Did anyone notice there’s a war going on?

Sunday, October 7, 2007

Hype Cycle

This week I’m attending Gartner’s ITExpo in Orlando, you can read more about it at their blog. I arrived at the hotel a few minutes ago – it’s strange to see thousands of middle-aged guys milling around with the 2 year-old Mickey Mouse set.

Gartner’s a strange beast, the 200 pound gorilla of the IT industry that can make or break markets, companies, and products. They started out in 1979 and now have almost 4,000 employees, of which about 1,200 are analysts. Forrester and IDC are the only other companies that really compete in terms of size and influence. IT is complex, and there’s not doubt that these companies add a lot of value by providing insight and context on how to make technology effective and productive. And from a marketing perspective, these firms are hugely influential.

Gartner has a concept called the Hype Cycle, which they apply to IT trends and new technologies, but which I’d love to see applied to diets, cars, bands, or movie stars. What’s strange about the Hype Cycle is that is can become a self-fulfilling prophecy – the very act of Gartner placing something on the curve elevates it and gives it new buzziness. Forrester famously got into trouble when the Internet bubble burst, and the Wall Street Journal showed how they’d fuelled positive forecasts for companies and markets right up until they’d collapsed. Some are seeing similar over-hype around the whole Web 2.0 phenomenon, which is a major theme at the Gartner event.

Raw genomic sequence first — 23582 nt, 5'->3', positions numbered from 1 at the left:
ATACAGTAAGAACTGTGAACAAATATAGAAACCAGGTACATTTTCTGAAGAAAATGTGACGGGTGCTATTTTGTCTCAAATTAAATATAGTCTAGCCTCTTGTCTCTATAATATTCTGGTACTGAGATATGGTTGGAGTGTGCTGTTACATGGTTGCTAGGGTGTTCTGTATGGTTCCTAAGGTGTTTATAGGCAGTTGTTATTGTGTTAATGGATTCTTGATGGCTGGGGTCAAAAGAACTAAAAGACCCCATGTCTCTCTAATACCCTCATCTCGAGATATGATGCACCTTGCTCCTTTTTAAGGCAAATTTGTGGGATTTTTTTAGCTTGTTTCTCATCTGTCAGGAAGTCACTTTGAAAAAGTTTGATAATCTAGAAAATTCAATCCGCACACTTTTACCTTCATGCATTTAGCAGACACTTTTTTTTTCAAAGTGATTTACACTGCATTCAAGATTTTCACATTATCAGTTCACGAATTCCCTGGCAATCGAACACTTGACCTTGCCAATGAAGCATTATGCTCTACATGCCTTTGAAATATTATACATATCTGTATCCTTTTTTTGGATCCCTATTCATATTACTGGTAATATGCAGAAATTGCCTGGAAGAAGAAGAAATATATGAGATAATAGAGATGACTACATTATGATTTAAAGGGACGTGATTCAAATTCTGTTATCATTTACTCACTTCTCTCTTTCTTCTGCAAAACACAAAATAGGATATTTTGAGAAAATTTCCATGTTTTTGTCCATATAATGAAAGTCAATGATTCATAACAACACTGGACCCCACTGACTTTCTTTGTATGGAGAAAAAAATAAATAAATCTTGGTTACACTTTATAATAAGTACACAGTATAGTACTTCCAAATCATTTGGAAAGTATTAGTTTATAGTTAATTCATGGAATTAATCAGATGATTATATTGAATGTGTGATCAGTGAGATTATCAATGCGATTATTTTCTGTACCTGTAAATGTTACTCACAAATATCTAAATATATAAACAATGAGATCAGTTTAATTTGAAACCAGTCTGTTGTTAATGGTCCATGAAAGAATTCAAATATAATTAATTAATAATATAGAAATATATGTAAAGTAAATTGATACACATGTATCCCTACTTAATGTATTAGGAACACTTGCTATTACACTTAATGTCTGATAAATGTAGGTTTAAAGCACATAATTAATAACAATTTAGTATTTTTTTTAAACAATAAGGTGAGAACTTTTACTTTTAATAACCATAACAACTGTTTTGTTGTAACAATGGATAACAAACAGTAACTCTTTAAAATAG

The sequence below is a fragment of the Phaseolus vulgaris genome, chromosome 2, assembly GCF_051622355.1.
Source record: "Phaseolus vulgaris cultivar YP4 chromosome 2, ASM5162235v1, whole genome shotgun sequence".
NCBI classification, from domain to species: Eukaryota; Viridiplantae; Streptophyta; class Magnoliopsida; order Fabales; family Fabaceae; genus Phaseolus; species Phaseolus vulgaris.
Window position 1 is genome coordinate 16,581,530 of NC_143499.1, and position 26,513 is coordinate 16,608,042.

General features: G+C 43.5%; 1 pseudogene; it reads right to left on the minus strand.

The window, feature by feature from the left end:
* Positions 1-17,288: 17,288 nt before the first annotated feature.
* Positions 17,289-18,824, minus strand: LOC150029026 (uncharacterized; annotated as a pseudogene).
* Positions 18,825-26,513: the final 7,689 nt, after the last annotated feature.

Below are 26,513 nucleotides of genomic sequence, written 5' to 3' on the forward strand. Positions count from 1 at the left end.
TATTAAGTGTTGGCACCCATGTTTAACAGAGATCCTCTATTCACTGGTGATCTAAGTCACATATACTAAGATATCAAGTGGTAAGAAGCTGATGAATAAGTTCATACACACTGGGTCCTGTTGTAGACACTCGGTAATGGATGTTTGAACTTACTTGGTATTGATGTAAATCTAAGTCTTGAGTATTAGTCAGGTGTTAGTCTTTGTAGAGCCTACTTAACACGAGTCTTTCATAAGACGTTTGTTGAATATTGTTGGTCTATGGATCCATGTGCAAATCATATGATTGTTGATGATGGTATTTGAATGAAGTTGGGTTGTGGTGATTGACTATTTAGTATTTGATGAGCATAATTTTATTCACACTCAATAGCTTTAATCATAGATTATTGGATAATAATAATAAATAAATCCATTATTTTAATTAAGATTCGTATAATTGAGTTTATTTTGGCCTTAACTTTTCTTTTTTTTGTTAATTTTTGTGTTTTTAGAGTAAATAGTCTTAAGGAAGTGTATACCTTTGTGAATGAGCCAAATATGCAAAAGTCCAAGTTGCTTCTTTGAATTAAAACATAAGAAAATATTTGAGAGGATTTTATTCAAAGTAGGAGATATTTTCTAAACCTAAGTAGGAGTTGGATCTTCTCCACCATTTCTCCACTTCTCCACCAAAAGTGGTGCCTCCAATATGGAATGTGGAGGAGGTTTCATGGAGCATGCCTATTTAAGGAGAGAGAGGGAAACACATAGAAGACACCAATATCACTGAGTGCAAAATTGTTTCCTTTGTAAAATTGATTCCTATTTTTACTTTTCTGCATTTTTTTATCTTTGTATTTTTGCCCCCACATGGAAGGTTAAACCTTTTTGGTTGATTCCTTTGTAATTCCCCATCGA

Tuesday, October 2, 2007

Soap Opera

I’ve worked in technology marketing for most of my career, and have always harbored a lingering envy for my consumer brethren. After all, they get to play with bongo bucks in the mass media, peddling aspirational lifestyles to young moms to sell soap. I get to drone on about SOAP message headers to Web services developers to sell SOA governance applications. It just doesn’t seem fair.

But over the last few years technology companies have wised-up to the wishful aspirations of even the geekiest of IT professionals, and have tried borrowing a page from the consumer marketing playbook. The results in press releases, whitepapers, and corporate reports are mostly painful and embarrassing – just visit the average software company’s homepage if you’ve doubts. Better yet, try Andrew Davidson’s marketing gibberish generator for a few simulated paragraphs of the stuff I’m referring to. Dack’s has a pithier version of the same.

Why does this happen? I think it’s a simultaneous desire to inflate value, combined with a wrongheaded notion that good marketing is monolithic. But more on the diagnosis later – for now, lets cut straight to a cure. A few years back Deliotte Consulting developed software designed to test for gibberish before it hits the wire or website: bullfighter. Give it a try.